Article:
How are this improved performance and reduced size achieved? These are ideal markets for an integrated solution such as CoolGaN™ IPS. The system costs must be minimized for price-sensitive consumers, and achieving the smallest possible charger is a competitive advantage for product vendors. Moreover, there’s a requirement for surge robustness, safety isolation, and CE (EMI) and USB compliance.
For a high density, universal, USB-connected charger/adapter, the IGI60F1414A1L CoolGaN™ IPS can be used in either an active clamp flyback (AC-FB) or asymmetrical resonant half-bridge (ASHB-FB) topology. The IGI60F1414A1L is provided in a single 8x8 mm2 package, significantly reducing the PCB space required compared to discrete components.
Run in soft-switching, in both topologies, the leakage energy is recovered, which gives them a 1 percent or more efficiency gain compared to single switch topologies. 1 percent may not sound that much, but it’s a big win for this kind of application. In practice, the CoolGaN™ IPS can achieve around 95 percent efficiency for lower power outputs up to around 75 W. Above 75 W, this efficiency figure typically drops slightly to around 93 percent.
Continuing the theme of integration, Infineon is providing a complete product portfolio for a USB-PD charger system solution. This includes CoolMOS™ and CoolGaN™ power switches, as well as standalone EZ-PD™ USB protocol controllers.
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Figure 5. Trends in chsrger/adapter applications
For low- to mid-power markets, CoolGaN™ IPS really comes into its own. When higher power is required, discrete power stages (DPS) often provide the best solution, for example, for ultra-thin OLED TVs, home appliances, and high-power industrial, data center, and telecom applications.
Using an external inductor, designers can configure the half-bridge topology of the evaluation board for boost or buck operation, pulse testing, or continuous full-power operation at power levels up to 100 W and frequencies up to the 1 MHz range. The board provides direct access to the logic inputs of the CoolGaN™ IPS chipset to drive the chipset with an external microcontroller or digital signal processor.
The evaluation board means users don’t have to design their own gate driver and power circuits to evaluate GaN transistors, thus saving valuable time.
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Figure 6. EVAL_HB_GANIPS_G1 evaluation board
Figure 7 shows a typical application example using the evaluation board for double-pulse testing. The 5 V power supply provides the circuit power, which powers the IPS logic and the isolated gate driver power supply. The DC bus voltage is provided by a 0-400 V power supply, and the input pulse width modulation (PWM) signal is provided by a lab pulse generator. A test inductor is required to connect from the DC bus to the switch-node output, and an oscilloscope can then be used to observe and measure the inductor current, switch-node voltage, or any other signal on the board.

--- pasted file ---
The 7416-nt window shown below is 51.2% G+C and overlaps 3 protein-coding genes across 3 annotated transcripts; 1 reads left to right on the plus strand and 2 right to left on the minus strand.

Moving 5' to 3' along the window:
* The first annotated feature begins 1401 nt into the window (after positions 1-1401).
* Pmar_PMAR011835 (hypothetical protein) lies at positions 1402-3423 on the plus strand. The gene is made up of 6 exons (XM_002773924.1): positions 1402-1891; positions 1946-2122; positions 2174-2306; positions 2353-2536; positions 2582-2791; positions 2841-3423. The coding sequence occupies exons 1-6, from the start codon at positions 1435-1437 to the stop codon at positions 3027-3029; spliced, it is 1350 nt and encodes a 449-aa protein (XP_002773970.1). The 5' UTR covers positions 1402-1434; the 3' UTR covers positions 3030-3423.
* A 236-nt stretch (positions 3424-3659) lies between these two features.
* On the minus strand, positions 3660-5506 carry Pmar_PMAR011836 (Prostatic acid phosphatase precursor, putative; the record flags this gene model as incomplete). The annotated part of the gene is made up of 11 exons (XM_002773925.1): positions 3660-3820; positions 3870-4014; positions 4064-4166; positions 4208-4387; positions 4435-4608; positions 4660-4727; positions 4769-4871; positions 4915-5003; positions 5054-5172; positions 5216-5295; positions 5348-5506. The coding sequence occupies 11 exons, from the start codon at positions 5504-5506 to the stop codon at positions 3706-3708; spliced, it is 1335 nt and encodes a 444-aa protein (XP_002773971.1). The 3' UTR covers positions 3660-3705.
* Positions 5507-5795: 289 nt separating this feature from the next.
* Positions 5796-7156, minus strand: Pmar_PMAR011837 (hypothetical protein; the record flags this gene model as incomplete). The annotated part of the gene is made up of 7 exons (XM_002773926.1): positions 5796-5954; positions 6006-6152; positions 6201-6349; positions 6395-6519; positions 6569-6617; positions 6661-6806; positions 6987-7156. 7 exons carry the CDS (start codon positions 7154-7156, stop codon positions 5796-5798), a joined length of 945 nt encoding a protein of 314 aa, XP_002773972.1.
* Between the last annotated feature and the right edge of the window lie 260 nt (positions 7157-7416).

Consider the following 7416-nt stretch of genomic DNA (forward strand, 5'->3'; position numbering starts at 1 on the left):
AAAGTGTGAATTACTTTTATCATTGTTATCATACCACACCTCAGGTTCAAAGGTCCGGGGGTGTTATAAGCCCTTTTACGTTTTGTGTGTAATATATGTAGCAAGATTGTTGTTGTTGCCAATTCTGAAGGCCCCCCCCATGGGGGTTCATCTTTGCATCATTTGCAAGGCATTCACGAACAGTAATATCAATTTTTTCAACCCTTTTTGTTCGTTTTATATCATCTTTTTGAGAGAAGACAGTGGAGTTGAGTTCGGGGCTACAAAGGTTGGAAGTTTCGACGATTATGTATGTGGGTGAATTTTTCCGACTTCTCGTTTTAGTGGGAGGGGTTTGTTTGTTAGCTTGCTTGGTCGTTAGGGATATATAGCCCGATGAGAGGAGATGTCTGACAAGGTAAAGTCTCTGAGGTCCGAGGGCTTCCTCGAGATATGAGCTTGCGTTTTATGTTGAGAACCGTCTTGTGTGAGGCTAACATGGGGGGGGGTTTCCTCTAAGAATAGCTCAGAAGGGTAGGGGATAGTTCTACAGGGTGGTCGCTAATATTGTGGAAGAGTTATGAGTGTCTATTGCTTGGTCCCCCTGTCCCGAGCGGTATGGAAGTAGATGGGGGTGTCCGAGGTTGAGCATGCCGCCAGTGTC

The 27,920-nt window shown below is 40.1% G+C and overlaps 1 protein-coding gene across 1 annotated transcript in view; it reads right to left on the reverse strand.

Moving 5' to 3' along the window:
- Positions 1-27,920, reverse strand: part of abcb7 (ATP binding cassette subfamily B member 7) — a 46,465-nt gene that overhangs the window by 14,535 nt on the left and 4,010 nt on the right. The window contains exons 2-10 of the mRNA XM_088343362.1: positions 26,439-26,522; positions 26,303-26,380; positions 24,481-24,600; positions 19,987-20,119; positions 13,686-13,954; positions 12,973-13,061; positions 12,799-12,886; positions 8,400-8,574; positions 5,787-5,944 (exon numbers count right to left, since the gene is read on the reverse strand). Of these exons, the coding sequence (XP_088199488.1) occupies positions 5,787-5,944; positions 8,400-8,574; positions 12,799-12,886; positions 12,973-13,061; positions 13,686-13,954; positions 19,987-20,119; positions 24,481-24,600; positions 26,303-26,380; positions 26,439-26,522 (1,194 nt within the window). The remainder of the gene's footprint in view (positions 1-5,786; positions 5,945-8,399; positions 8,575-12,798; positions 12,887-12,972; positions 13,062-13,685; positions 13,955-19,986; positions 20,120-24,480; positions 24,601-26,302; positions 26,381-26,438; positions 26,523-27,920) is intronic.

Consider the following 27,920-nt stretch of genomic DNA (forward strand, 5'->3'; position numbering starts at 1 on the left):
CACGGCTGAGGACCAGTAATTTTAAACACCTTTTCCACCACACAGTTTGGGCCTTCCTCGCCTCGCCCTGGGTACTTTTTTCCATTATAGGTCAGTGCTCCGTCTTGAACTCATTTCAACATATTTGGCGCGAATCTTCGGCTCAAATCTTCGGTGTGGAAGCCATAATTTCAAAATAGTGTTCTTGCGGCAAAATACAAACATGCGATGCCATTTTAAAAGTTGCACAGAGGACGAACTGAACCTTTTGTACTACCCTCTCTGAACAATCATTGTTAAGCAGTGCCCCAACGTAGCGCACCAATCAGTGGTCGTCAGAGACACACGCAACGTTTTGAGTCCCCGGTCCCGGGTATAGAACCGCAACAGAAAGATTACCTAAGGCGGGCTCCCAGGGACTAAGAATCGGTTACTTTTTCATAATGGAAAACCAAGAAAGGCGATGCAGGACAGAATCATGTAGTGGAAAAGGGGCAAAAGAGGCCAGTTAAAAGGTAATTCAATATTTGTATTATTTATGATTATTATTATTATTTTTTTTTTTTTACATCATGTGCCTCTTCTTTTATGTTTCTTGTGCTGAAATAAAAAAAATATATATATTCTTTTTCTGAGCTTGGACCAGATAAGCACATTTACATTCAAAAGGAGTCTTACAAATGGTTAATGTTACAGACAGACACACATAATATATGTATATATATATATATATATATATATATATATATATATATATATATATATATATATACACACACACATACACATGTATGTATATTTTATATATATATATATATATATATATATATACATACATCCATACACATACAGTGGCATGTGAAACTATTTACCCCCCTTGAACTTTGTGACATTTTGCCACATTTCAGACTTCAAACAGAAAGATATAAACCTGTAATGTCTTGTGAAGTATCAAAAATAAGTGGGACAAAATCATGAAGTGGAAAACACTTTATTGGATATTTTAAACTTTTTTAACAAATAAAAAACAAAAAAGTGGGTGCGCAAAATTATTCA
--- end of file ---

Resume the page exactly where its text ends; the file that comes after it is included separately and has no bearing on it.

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Figure 7. Typical application example of the evaluation board (double-pulse test)
Infineon is determined to provide the full range of technologies for discrete power switches: CoolGaN™, CoolSiC™, IGBT, CoolMOS™, and OptiMOS™. The technology choice of the proper component depends on many criteria.
While it is tempting to see GaN HEMTs for high-frequency designs, the overall benefits of the GaN FoMs enable and drive a replacement of past power switch technologies at existing or marginally increase switching frequencies today.
Taking integration density and lowest parasitics one step further in low- and mid-power applications, another option is to use the newly introduced, simple-to-use, integrated power components, such as Infineon’s CoolGaN™ IPS, which includes CoolGaN™ power switches and an appropriate driver offering with the lowest parasitics and best controllability of rise and fall times (dV/dt, dI/dt).
It’s always going to be down to the system design engineer to pick the best solution, but using integrated power components makes a compelling case. They can deliver excellent efficiency, robustness, high power density, and valuable PCB space savings.
Keep an eye on Infineon’s CoolGaN™ IPS webpage for the next level of higher integration innovations and feature enhancements with the upcoming product announcements or consult regional offices for more information. Alternatively click here and stay tuned – we will send latest news straight to your inbox.